Germany first team into World Cup semis

BEN STANLEY IN RIO DE JANEIRO
Last updated 09:17 05/07/2014
Mats Hummels
Reuters
GLORY IS HIS: Mats Hummels celebrates after nodding in the match-winning goal for Germany.

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Germany defender Per Mertesacker said coach Joachim Loew made the right decision to leave him on the bench in the quarterfinal at the World Cup in Brazil, adding he was happy to be the ''water boy and cheerleader'' if it helped.

Germany reached the World Cup semifinals for a record fourth time in a row with a 1-0 victory over France thanks to Mats Hummels' 13th minute header and Mertesacker believes Loew did everything perfectly in the game at the Maracana.

''The coach made all the right decisions and you can't have a more fortunate hand than he did,'' Mertesacker said of Loew's three changes to the lineup - including putting him on the bench despite his being near flawless in their first four matches.

''He carries the overall responsibility and everyone on the team has a job to do. It doesn't matter to me if I'm the water boy or the cheerleader,'' added Mertesacker who carried water bottles to teammates during a break late in the match.

Loew went out of his way to praise the 29-year-old Mertesacker for the altruism that underscores Germany's team ethic, saying the Arsenal defender had taken the news that he would not play against France without even a whimper.

''When I told him last night, he said 'Alles klar' coach, I'm here to help the team any way I can','' Loew said.

''It was incredibly professional. He's extremely important to the team.''

Mertesacker, who has 102 caps, was a bulwark of Loew's defence in their first four matches in which unbeaten Germany gave up only two goals, winning three and drawing one.

''On the pitch you can feel how strong our team spirit is, even if I got to see that from a different perspective today,'' Mertesacker said.

''We've got to keep that special quality to the end. It has to be like that. Otherwise, we don't have a chance to win the World Cup.

''We've got a great team. The only thing that might have been in short supply at times is that not everyone has always been able to be satisfied,'' he added, an oblique reference to reports that some leading players, such as Bastian Schweinsteiger, are not as content coming off the bench.

''I've grown so much,'' added Mertesacker.

''This is the third straight World Cup semi-final for a lot of us. We lost the last two. We don't want to repeat that again.''

HISTORY HAUNTS FRANCE

France came wanting to avenge ghosts of the past, but in the end the Maracana would be their graveyard.

With their typically organised style, German's win was well-deserved, if largely un-entertaining. Germany's winner, which came from the head of defender Mat Hummels in the 12th minute, was all the giants of European football would need.

It looked an inevitable result throughout. The German defensive effort, anchored by their hard-working captain Philip Lahm, showed few cracks - while midfielders Toni Kroos and Bastian Schweinsteiger bossed the French around the middle of the park.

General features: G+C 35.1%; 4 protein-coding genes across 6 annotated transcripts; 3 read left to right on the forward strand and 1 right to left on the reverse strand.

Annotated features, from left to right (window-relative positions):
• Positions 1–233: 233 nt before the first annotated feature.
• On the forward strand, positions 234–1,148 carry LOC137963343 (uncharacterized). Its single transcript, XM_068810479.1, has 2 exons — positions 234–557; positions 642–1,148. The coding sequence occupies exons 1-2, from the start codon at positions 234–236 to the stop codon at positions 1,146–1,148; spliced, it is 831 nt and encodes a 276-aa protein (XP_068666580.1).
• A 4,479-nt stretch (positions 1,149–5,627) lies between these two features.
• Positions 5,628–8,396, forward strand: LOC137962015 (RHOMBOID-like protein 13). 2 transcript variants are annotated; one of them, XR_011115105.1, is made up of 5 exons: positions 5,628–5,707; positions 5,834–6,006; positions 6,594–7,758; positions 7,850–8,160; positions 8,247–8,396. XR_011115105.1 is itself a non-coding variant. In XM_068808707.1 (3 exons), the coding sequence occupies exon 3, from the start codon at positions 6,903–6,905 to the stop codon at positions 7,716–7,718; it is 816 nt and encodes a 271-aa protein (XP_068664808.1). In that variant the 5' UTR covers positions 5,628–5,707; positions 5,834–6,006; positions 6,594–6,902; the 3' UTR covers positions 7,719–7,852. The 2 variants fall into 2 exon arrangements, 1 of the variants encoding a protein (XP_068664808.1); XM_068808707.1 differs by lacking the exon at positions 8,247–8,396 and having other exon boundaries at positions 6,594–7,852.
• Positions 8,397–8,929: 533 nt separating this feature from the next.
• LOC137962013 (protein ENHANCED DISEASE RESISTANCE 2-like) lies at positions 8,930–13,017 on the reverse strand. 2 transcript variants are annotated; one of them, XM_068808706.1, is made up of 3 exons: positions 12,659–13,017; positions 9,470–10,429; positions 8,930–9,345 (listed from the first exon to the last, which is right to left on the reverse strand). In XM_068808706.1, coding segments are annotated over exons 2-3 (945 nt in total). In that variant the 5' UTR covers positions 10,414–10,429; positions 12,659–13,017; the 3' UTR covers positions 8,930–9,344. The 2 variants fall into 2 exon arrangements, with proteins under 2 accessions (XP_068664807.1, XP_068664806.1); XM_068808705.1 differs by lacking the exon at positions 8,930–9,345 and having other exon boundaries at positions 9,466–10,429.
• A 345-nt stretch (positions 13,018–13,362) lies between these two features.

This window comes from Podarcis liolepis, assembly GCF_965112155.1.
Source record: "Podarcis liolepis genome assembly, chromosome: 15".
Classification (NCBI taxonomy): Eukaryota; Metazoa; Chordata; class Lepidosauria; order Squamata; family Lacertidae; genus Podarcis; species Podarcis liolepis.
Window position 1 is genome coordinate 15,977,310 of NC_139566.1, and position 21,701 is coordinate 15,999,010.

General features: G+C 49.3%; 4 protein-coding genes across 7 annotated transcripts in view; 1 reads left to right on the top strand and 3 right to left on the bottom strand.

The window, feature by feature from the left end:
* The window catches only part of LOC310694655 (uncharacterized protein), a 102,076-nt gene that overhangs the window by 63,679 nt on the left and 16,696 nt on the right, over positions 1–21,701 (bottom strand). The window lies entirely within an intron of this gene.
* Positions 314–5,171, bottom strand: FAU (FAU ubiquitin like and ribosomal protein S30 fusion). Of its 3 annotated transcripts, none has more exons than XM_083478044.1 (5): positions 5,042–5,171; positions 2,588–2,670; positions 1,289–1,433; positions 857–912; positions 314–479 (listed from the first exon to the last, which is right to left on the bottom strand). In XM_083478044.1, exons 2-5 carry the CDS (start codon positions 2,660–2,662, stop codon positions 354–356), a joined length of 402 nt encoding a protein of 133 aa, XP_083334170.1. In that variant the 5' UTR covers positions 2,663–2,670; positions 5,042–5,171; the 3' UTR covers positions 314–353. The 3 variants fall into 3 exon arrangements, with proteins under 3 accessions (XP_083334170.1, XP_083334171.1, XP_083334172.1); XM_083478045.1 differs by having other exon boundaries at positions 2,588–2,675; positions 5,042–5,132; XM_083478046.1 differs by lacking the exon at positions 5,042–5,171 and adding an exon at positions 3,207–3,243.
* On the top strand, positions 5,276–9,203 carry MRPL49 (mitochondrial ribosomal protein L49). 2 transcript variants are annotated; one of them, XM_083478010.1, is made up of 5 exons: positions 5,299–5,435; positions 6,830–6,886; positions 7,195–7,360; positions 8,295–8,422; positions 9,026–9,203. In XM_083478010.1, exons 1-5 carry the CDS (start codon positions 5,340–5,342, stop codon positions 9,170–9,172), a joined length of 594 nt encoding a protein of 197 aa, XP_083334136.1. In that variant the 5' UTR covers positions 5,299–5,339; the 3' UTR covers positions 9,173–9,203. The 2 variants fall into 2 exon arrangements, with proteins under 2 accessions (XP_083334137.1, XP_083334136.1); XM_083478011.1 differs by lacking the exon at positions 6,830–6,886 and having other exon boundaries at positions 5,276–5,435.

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While they were able to keep German goal machine Thomas Muller at bay in the box, French opportunities to score were rare.

Juventus star Paul Pogba worked hard to provide Karim Benzema with good service in the first half before tiring, while Antonie Griezmann showed spark - only to be outdone by a general lack of French assistance in the second stanza.

Over the past 25 meetings, France held the slight edge over their European brothers with 11 victories to Germany's eight - along with six draws.

Of course, few people remember 1-0 friendlies played in Bordeaux or Hamburg - it's at the World Cup where games really count.

That's where the Germans had the clear edge, with victories over their European neighbours in the semifinals of both the 1982, and 1986 World Cups.

The 1982 encounter in Seville, Spain - considered one of the greatest games in World Cup history - featured one of the tournament's biggest ever talking points when German keeper Toni Schumacher broke the jaw of Patrick Battiston.

The Germans won on penalties after the match finished 3-3 in extra time, and from the early minutes of their latest arm wrestle in Rio de Janeiro, it looked like another goal fest was eminent.

Kroos and Schweinsteiger held the pace of the game; rarely allowing their opponents ascendancy in the middle of the park.

While Benzema's ninth minute wide attempt, after some clever French passing in the box, represented his side's only chance of the opening quarter, the Germans swarmed forward, showing no signs of a flu bug that had swept through their camp recently.

The opening goal came from a slick free kick from Kroos that Hummels was able to get his head on, thanks to some inept marking by French defender Raphael Varane.

The lead, combined with Germany's dominance, seemed to slump all French shoulders - but for those of Pogba.

The midfielder created space for his strikers to move, releasing Benzema and Mathieu Valbuena for good, but wasted opportunities.

Valbuena fired in France's best chance late in the half - forcing a fingertip save by Manuel Neuer.

The match's tempo wound right down in the second half with Germany expertly turning the screws.

Jerome Boateng and Hummels provided the Germans with a stonewall at the back of the park, with Pogba's creative chances limited.

The French, bizarrely, seemed to see their urgency ebb - and should have conceded a late second goal, but for poor finishing from Muller, and substitute striker Andrew Schuerrle.

The French would give the Maracana's 74,240 fans late heart palpitations with a Valbuena shot going wide of the left post - but ultimately it was the result between the European giants that the match's play actually warranted.

 

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